The ZFT ages of 50-19 Ma record the long-term tectothermal events after the evolution of Sanjiang Tethys that was mainly affected by the India-Asia collision. The detailed events include 50-43, 36-34, 29-27, 23 and 19 Ma according to the ZFT age distribution, belonging to major intracontinental tectonic epochs and will be discussed in a special article in the near future.

  • A series of ZFT ages are obtained and range from 212 to 19  Ma. The large spread in ZFT ages implies a complex tectonic activity of Sanjiang Tethys. The results reveal not only 6 episodes of tectonothermal events, i.e., 212, 179-172, 156-133, 121-96, 84-70 and 50-19 Ma, but also time limits for relative epochs. These epochs of events were closely related to the evolution of the Garzê-Litang, Yarlung-Zangbo and Bangong-Nujiang Tethys oceans, as well as intracontinental tectonic activities. This work also uses the zircons fission-track analysis to the research area first.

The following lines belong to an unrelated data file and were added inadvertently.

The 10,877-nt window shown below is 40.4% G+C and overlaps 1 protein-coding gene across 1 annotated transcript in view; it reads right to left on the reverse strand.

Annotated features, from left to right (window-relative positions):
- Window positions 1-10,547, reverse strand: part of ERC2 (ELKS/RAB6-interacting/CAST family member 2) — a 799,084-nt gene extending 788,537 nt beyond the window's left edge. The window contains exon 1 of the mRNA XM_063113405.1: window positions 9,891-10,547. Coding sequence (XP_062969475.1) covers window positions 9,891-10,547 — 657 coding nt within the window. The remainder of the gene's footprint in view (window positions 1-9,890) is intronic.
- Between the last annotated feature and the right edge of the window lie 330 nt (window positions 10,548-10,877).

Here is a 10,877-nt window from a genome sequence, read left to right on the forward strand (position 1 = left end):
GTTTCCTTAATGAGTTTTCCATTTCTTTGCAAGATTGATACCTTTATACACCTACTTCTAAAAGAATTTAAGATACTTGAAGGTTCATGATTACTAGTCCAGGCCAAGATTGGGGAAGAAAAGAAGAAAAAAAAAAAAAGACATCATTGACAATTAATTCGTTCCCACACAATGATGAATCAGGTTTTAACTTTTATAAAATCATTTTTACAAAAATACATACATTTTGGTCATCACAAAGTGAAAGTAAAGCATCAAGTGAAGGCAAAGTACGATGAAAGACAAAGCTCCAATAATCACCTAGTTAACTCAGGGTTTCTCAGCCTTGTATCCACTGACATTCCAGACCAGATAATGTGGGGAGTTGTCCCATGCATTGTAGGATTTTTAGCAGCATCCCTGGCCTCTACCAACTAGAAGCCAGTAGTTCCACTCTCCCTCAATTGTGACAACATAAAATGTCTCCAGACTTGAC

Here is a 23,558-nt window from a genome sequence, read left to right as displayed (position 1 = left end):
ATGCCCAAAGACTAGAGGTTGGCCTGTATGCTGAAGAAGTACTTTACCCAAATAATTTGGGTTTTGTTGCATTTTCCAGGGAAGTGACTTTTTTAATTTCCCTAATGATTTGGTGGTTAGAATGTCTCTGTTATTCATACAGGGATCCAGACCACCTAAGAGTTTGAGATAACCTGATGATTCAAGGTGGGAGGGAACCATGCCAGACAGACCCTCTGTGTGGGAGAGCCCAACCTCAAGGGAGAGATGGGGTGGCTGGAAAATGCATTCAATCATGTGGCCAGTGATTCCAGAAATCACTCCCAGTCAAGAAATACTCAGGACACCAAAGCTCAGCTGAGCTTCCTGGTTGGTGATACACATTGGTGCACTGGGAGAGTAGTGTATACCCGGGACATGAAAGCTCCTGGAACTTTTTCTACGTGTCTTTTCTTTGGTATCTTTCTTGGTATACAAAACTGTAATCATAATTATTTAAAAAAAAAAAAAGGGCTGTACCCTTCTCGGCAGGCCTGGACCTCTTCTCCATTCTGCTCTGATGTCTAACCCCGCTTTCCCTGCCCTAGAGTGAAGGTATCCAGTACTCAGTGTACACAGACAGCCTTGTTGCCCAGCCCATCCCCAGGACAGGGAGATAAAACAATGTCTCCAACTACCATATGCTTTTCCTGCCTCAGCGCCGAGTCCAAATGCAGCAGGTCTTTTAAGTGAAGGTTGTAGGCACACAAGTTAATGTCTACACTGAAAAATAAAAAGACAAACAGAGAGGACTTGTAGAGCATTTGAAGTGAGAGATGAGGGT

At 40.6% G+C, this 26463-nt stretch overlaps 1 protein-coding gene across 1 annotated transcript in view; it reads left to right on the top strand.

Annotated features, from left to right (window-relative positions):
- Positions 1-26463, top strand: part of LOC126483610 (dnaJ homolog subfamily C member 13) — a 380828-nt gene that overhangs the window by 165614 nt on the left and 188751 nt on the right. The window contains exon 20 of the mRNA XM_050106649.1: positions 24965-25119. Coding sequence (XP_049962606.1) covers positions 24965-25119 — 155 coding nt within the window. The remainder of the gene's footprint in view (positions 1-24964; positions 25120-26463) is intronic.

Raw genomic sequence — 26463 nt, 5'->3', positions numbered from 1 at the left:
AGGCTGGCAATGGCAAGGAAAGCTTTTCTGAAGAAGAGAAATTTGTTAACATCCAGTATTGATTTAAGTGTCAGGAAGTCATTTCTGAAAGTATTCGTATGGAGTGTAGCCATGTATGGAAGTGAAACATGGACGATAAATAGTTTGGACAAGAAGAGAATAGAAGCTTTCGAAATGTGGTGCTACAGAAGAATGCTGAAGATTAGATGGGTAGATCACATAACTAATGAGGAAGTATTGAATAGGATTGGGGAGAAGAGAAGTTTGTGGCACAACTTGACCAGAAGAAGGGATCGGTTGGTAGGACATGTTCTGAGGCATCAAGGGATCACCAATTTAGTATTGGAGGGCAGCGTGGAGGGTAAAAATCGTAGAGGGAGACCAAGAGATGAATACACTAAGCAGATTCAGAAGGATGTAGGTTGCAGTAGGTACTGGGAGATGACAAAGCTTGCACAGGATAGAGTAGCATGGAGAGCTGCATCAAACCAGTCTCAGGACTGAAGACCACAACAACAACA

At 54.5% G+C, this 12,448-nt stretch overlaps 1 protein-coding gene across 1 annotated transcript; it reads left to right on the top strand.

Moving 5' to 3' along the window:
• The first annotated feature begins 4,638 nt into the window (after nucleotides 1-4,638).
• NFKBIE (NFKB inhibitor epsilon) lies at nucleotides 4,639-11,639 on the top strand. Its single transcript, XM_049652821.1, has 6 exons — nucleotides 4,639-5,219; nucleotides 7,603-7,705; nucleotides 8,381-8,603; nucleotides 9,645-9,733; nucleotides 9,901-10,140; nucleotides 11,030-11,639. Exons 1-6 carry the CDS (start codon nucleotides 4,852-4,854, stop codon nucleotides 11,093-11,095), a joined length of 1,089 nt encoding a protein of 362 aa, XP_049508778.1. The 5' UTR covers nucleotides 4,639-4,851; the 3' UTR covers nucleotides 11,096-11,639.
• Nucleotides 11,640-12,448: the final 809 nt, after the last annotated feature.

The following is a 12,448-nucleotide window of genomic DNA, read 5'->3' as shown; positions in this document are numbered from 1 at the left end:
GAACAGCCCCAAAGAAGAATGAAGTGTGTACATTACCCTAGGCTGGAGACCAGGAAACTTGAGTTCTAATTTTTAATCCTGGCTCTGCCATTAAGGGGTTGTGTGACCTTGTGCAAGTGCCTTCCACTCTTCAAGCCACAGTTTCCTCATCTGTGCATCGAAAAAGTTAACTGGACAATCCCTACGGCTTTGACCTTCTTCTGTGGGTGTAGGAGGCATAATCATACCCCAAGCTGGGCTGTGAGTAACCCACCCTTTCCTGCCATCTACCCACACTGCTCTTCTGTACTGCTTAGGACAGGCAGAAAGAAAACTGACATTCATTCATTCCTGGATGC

• This research was jointly supported by the National Program on Key Basic Research Project (973 Program) (No. 2015CB452606) and the National Natural Science Foundation of China (Nos. 41730427, 41172088). The authors thank Profs. Chuanbo Shen (China University of Geosciences, Wuhan), Ruxin Ding (Sun Yat-Sen University) and Li Li (China University of Petroleum) for discussion and good suggestions. We express our sincere thanks to anonymous reviewers who are greatly appreciated for improving the manuscript. The final publication is available at Springer via